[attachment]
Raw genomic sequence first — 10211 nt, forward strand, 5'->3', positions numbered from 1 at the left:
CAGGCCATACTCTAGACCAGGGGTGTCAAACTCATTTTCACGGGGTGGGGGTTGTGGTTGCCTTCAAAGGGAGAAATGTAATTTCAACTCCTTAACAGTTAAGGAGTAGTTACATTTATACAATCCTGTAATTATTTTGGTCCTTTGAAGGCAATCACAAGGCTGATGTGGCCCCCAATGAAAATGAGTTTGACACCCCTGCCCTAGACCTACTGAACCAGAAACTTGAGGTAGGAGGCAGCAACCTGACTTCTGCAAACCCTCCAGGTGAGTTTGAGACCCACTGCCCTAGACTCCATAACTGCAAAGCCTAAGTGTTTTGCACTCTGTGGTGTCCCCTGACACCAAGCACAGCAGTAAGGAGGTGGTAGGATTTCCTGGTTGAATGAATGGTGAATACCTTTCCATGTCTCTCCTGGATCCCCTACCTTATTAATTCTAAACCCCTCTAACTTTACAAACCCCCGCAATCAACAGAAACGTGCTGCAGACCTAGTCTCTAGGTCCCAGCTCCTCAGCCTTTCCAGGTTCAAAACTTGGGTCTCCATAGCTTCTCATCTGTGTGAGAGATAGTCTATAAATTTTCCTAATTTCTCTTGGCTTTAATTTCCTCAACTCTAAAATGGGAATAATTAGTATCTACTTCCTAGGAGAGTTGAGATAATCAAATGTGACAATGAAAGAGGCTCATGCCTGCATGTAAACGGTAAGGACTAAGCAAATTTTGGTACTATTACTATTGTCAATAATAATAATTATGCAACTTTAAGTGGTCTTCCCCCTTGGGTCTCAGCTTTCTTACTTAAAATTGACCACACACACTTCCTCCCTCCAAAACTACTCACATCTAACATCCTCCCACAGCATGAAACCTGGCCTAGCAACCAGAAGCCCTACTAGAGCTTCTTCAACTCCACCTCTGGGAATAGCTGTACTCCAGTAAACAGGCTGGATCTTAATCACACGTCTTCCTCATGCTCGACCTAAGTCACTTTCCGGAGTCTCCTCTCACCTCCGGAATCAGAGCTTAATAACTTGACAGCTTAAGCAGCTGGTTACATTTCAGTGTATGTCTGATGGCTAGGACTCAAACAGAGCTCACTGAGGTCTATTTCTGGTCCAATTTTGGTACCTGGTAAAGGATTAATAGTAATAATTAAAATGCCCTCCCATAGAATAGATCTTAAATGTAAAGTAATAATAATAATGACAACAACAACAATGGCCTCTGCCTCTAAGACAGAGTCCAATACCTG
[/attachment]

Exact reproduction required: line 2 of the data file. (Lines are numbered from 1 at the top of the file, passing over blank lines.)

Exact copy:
CAGGCCATACTCTAGACCAGGGGTGTCAAACTCATTTTCACGGGGTGGGGGTTGTGGTTGCCTTCAAAGGGAGAAATGTAATTTCAACTCCTTAACAGTTAAGGAGTAGTTACATTTATACAATCCTGTAATTATTTTGGTCCTTTGAAGGCAATCACAAGGCTGATGTGGCCCCCAATGAAAATGAGTTTGACACCCCTGCCCTAGACCTACTGAACCAGAAACTTGAGGTAGGAGGCAGCAACCTGACTTCTGCAAACCCTCCAGGTGAGTTTGAGACCCACTGCCCTAGACTCCATAACTGCAAAGCCTAAGTGTTTTGCACTCTGTGGTGTCCCCTGACACCAAGCACAGCAGTAAGGAGGTGGTAGGATTTCCTGGTTGAATGAATGGTGAATACCTTTCCATGTCTCTCCTGGATCCCCTACCTTATTAATTCTAAACCCCTCTAACTTTACAAACCCCCGCAATCAACAGAAACGTGCTGCAGACCTAGTCTCTAGGTCCCAGCTCCTCAGCCTTTCCAGGTTCAAAACTTGGGTCTCCATAGCTTCTCATCTGTGTGAGAGATAGTCTATAAATTTTCCTAATTTCTCTTGGCTTTAATTTCCTCAACTCTAAAATGGGAATAATTAGTATCTACTTCCTAGGAGAGTTGAGATAATCAAATGTGACAATGAAAGAGGCTCATGCCTGCATGTAAACGGTAAGGACTAAGCAAATTTTGGTACTATTACTATTGTCAATAATAATAATTATGCAACTTTAAGTGGTCTTCCCCCTTGGGTCTCAGCTTTCTTACTTAAAATTGACCACACACACTTCCTCCCTCCAAAACTACTCACATCTAACATCCTCCCACAGCATGAAACCTGGCCTAGCAACCAGAAGCCCTACTAGAGCTTCTTCAACTCCACCTCTGGGAATAGCTGTACTCCAGTAAACAGGCTGGATCTTAATCACACGTCTTCCTCATGCTCGACCTAAGTCACTTTCCGGAGTCTCCTCTCACCTCCGGAATCAGAGCTTAATAACTTGACAGCTTAAGCAGCTGGTTACATTTCAGTGTATGTCTGATGGCTAGGACTCAAACAGAGCTCACTGAGGTCTATTTCTGGTCCAATTTTGGTACCTGGTAAAGGATTAATAGTAATAATTAAAATGCCCTCCCATAGAATAGATCTTAAATGTAAAGTAATAATAATAATGACAACAACAACAATGGCCTCTGCCTCTAAGACAGAGTCCAATACCTG